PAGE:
A more serious reason behind your shoulder pain could be the gallbladder, which is a small organ underneath your liver that produces bile.

Every time you eat, your body needs bile to digest the food, and if there is a problem with your gallbladder, this can cause pain and discomfort in your upper body, including your shoulders.

Typical symptoms of a malfunctioning gallbladder include:

  • Back, chest, or shoulder pain
  • Fever
  • Vomiting
  • Yellow-tinged skin or eyes

If you suspect you might have a problem with your gallbladder, contact your doctor immediately.

Gallstones are created when the bile hardens into a mass, called a gallstone. They can be tiny or as big as a golf ball, and left untreated, can have fatal consequences.

Symptoms of gallstones include:

  • Nausea
  • Vomiting
  • Abdominal pain
  • Shoulder pain
  • Fever
  • Indigestion
  • Jaundice

If your gallbladder is inflamed, it affects your phrenic nerve, which is connected from your abdomen all the way up to your neck. If you then eat a trigger food, the nerve becomes irritated, and can cause referred pain in your shoulders.

Remedies

If you suspect you have an issue with your gallbladder, contact your doctor immediately, as you may require surgery or prescribed medication to treat the issue.

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Pancreatitis

Another serious diagnosis for shoulder pain could be Pancreatitis.

The pancreas is an important organ within your digestive system, as it secretes insulin to control levels of sugar within your blood.

Pancreatitis is when this organ becomes inflamed, which can cause pain in the left shoulder during your meal or soon after.

Signs include:

  • Left shoulder pain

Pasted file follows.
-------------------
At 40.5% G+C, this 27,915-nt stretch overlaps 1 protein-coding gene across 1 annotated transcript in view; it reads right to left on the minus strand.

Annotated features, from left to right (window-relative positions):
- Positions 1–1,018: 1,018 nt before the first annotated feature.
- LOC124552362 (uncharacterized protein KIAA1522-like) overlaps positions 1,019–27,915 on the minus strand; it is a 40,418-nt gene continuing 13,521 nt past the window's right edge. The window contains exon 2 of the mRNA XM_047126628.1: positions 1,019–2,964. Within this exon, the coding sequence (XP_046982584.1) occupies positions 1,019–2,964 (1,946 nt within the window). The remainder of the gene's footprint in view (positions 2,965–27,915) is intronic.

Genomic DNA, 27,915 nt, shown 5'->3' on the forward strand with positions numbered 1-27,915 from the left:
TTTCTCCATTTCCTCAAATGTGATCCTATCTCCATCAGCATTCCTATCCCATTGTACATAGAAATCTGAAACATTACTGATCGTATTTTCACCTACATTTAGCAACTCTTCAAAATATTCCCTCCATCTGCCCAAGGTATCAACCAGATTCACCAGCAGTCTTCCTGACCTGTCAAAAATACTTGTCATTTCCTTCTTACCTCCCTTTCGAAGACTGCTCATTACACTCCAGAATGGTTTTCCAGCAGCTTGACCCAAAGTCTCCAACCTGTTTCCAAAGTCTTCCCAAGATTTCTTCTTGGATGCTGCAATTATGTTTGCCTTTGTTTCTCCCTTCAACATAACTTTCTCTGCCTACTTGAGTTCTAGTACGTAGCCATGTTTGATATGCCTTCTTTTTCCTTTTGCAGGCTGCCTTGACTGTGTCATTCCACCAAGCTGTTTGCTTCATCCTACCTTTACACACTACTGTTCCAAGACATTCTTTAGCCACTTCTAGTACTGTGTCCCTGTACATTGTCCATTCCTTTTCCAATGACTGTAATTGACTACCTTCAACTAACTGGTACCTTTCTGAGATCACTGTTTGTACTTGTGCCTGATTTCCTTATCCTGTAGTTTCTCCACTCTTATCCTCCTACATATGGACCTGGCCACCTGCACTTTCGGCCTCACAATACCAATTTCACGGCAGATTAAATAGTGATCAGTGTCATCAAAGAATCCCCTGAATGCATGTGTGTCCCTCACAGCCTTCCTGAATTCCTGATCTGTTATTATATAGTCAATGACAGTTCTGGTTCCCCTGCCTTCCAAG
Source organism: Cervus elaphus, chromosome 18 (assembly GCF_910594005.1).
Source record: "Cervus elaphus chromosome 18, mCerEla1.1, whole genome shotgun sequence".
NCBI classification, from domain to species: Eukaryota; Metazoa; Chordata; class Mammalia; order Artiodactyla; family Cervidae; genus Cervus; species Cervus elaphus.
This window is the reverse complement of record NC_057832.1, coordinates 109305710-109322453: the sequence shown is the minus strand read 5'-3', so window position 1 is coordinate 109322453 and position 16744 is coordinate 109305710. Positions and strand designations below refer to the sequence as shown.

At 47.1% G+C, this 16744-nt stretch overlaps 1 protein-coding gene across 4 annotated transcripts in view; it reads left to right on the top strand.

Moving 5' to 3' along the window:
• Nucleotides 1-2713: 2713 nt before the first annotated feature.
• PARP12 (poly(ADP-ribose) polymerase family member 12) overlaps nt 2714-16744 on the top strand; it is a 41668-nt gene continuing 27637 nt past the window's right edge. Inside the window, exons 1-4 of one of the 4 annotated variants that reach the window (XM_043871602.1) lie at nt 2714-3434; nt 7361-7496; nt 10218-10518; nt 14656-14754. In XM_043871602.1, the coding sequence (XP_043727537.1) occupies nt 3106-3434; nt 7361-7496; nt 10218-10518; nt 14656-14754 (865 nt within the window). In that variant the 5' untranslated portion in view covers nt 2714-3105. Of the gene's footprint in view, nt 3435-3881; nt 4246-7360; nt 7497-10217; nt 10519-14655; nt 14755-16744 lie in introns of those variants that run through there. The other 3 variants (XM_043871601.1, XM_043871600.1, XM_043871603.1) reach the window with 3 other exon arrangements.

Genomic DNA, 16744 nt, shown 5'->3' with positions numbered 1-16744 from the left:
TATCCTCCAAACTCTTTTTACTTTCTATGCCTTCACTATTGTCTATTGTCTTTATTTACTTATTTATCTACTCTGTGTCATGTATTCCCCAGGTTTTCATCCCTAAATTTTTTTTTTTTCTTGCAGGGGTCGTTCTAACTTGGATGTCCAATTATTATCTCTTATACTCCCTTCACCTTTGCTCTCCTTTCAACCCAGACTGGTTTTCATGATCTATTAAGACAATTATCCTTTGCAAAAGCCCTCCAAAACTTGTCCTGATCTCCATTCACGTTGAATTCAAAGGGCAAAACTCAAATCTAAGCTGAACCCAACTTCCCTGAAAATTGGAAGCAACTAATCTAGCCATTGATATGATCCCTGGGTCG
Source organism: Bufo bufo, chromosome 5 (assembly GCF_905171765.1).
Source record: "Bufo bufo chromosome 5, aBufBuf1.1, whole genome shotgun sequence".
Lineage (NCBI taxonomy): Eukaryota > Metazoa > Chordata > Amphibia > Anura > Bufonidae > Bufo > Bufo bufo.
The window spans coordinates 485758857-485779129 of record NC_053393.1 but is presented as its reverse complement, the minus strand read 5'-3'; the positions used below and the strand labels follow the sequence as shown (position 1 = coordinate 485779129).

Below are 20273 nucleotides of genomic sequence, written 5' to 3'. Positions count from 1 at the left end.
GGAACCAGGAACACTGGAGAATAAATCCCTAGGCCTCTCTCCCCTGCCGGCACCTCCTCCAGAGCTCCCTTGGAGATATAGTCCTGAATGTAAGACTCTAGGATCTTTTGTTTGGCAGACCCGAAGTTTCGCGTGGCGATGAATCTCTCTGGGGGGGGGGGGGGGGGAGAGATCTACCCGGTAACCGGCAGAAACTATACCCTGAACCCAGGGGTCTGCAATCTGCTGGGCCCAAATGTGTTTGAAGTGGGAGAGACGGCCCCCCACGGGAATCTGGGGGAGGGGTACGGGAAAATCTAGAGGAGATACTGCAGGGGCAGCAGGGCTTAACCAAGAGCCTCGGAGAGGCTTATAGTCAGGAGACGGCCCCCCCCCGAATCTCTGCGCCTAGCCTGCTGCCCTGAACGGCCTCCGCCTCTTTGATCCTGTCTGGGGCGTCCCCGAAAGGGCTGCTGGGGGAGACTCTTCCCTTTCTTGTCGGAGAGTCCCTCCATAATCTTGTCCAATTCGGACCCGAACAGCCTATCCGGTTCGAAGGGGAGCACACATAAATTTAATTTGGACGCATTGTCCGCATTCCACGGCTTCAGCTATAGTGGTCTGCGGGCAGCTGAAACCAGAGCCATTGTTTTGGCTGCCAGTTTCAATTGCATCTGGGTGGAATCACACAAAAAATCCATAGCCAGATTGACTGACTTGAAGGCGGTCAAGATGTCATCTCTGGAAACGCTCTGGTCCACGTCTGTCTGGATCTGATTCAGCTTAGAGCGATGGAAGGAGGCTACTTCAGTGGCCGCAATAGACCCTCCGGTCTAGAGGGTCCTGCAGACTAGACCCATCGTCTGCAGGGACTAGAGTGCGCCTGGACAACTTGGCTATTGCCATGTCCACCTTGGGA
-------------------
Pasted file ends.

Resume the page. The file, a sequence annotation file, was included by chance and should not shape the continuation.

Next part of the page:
• Stabbing back pain
  • Abdominal pain or burning sensation
  • Nausea
  • Vomiting
  • Diarrhea
  • Cramp

Remedies

If you suspect you might have pancreatitis, contact your doctor immediately to arrange for a consultation and tests.

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Heart Attack

Heart Attack

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It is more common to have a heart attack while eating or soon after.

This is due to the body needing more oxygen to digest your food, which requires the heart to pump more blood around your body.

Symptoms can include:

  • Shortness of breath
  • Chest pain
  • Neck and jaw pain
  • Arm pain
  • Nausea
  • Vomiting
  • Dizziness
  • Irregular heartbeat

Remedies

If you think you are experiencing a heart attack, contact emergency services immediately.

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When to seek medical advice

As mentioned, there are many reasons why you could have shoulder pain after eating, which are very treatable and non-life-threatening, such as overeating, trapped gas, and acid reflux.

Try the suggested home remedies and over-the-counter medication to eliminate the possibility of these diagnoses.

If your left shoulder is still in pain after eating, you should consult your doctor immediately to ensure you do not have a more serious condition, such as Pancreatitis or Gallstones.

If in doubt, always seek medical advice from your doctor.